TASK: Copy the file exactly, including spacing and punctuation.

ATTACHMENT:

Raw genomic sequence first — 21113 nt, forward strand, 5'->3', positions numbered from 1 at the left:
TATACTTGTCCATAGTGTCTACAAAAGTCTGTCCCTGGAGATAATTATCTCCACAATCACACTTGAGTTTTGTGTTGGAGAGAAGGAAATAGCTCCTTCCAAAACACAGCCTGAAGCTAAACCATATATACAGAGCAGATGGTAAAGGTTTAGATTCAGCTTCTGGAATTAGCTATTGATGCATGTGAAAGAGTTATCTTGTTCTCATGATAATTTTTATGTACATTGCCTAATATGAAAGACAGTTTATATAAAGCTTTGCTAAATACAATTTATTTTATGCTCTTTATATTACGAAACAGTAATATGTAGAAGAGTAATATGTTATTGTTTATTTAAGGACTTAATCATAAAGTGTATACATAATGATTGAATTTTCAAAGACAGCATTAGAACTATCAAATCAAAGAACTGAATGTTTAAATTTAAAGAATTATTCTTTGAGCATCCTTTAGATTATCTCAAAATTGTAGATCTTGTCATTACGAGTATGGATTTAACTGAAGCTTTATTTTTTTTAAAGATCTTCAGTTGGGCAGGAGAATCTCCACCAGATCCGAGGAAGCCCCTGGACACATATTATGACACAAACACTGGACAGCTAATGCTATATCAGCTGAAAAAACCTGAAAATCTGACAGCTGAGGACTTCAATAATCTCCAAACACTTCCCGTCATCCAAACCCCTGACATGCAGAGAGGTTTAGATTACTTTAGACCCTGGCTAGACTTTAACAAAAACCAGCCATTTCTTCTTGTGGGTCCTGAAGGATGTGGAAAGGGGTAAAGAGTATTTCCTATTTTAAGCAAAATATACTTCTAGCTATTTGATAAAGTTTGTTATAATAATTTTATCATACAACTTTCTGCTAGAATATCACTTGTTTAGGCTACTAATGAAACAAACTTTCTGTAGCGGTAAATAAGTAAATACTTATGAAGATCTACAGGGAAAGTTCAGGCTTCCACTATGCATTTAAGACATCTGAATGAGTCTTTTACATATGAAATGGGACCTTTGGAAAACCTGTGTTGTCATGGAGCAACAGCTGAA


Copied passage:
Raw genomic sequence first — 21113 nt, forward strand, 5'->3', positions numbered from 1 at the left:
TATACTTGTCCATAGTGTCTACAAAAGTCTGTCCCTGGAGATAATTATCTCCACAATCACACTTGAGTTTTGTGTTGGAGAGAAGGAAATAGCTCCTTCCAAAACACAGCCTGAAGCTAAACCATATATACAGAGCAGATGGTAAAGGTTTAGATTCAGCTTCTGGAATTAGCTATTGATGCATGTGAAAGAGTTATCTTGTTCTCATGATAATTTTTATGTACATTGCCTAATATGAAAGACAGTTTATATAAAGCTTTGCTAAATACAATTTATTTTATGCTCTTTATATTACGAAACAGTAATATGTAGAAGAGTAATATGTTATTGTTTATTTAAGGACTTAATCATAAAGTGTATACATAATGATTGAATTTTCAAAGACAGCATTAGAACTATCAAATCAAAGAACTGAATGTTTAAATTTAAAGAATTATTCTTTGAGCATCCTTTAGATTATCTCAAAATTGTAGATCTTGTCATTACGAGTATGGATTTAACTGAAGCTTTATTTTTTTTAAAGATCTTCAGTTGGGCAGGAGAATCTCCACCAGATCCGAGGAAGCCCCTGGACACATATTATGACACAAACACTGGACAGCTAATGCTATATCAGCTGAAAAAACCTGAAAATCTGACAGCTGAGGACTTCAATAATCTCCAAACACTTCCCGTCATCCAAACCCCTGACATGCAGAGAGGTTTAGATTACTTTAGACCCTGGCTAGACTTTAACAAAAACCAGCCATTTCTTCTTGTGGGTCCTGAAGGATGTGGAAAGGGGTAAAGAGTATTTCCTATTTTAAGCAAAATATACTTCTAGCTATTTGATAAAGTTTGTTATAATAATTTTATCATACAACTTTCTGCTAGAATATCACTTGTTTAGGCTACTAATGAAACAAACTTTCTGTAGCGGTAAATAAGTAAATACTTATGAAGATCTACAGGGAAAGTTCAGGCTTCCACTATGCATTTAAGACATCTGAATGAGTCTTTTACATATGAAATGGGACCTTTGGAAAACCTGTGTTGTCATGGAGCAACAGCTGAA